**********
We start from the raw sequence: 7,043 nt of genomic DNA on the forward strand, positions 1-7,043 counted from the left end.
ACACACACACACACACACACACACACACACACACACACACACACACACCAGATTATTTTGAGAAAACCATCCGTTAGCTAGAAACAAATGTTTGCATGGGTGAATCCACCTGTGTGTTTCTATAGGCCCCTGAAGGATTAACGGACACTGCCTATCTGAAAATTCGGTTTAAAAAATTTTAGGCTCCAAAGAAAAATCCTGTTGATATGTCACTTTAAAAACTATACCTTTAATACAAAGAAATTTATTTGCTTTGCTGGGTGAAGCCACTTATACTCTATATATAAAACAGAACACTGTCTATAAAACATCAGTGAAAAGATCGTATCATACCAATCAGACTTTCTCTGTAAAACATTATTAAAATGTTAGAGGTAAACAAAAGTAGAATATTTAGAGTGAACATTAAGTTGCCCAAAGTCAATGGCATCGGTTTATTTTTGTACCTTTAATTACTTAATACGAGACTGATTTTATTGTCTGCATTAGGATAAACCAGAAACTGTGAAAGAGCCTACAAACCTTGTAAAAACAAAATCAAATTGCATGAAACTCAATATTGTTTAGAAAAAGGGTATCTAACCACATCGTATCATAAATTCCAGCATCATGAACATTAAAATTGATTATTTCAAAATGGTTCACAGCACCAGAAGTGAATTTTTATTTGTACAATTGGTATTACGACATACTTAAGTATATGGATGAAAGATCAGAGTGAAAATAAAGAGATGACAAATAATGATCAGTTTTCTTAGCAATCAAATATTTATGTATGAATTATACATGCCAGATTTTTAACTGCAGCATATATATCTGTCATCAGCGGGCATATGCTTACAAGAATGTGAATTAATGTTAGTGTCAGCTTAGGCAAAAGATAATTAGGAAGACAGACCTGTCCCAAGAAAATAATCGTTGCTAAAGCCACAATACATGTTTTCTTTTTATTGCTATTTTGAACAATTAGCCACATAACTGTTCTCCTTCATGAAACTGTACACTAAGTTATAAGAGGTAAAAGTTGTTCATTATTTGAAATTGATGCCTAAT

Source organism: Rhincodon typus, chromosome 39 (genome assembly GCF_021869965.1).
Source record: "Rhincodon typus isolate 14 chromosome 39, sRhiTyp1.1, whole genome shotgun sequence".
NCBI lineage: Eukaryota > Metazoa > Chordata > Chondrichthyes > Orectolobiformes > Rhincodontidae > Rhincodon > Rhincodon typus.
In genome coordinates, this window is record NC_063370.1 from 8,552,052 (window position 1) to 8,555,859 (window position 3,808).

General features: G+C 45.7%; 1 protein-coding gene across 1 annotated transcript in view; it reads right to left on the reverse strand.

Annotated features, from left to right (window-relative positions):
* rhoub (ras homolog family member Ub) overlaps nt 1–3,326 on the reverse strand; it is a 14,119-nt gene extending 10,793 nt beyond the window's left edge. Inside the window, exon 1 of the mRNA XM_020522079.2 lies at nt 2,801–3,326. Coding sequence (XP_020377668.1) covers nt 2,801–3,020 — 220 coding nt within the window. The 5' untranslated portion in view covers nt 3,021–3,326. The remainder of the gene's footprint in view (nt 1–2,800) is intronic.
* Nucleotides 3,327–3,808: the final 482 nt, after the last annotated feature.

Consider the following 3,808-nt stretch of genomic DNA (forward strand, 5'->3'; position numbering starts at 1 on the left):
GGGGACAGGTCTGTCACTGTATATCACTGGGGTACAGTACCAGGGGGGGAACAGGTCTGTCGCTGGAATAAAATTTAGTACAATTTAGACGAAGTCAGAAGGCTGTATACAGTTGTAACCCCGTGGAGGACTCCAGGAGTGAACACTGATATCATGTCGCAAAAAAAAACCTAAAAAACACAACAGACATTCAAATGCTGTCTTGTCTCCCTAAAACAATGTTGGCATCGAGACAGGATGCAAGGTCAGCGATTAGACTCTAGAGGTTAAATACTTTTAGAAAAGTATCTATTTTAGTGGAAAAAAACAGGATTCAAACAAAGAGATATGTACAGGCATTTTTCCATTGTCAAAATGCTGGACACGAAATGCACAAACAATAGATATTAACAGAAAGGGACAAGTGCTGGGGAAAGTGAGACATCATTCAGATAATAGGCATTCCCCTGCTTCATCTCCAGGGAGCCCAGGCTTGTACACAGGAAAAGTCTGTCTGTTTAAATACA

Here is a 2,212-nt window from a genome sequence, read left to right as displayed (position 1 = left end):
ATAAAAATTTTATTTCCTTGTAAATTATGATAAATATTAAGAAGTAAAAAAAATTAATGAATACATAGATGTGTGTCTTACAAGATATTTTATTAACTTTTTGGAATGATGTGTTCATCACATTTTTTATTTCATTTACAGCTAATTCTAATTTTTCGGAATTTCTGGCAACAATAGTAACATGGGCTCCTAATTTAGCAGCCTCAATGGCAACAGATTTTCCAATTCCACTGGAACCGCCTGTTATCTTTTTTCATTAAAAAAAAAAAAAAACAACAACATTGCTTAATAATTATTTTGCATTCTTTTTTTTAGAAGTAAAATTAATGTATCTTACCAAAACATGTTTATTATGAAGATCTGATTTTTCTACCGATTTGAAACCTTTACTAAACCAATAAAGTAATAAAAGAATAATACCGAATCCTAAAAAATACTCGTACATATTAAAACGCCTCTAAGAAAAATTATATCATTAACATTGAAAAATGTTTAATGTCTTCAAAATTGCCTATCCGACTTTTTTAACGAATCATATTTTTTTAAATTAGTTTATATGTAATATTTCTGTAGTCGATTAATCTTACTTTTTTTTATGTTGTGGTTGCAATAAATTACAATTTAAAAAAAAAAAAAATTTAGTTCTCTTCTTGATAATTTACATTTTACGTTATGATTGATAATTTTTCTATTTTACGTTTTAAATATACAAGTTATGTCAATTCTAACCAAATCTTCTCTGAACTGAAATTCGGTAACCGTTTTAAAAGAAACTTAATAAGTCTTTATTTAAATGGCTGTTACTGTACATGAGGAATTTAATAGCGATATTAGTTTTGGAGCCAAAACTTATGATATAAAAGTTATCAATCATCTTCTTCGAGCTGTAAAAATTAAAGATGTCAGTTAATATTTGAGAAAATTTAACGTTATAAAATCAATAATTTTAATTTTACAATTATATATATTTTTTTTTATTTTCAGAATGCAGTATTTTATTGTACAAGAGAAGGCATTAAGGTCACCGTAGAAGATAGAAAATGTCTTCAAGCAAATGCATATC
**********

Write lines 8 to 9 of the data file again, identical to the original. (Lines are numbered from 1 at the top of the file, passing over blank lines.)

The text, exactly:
Annotated features, from left to right (window-relative positions):
* rhoub (ras homolog family member Ub) overlaps nt 1–3,326 on the reverse strand; it is a 14,119-nt gene extending 10,793 nt beyond the window's left edge. Inside the window, exon 1 of the mRNA XM_020522079.2 lies at nt 2,801–3,326. Coding sequence (XP_020377668.1) covers nt 2,801–3,020 — 220 coding nt within the window. The 5' untranslated portion in view covers nt 3,021–3,326. The remainder of the gene's footprint in view (nt 1–2,800) is intronic.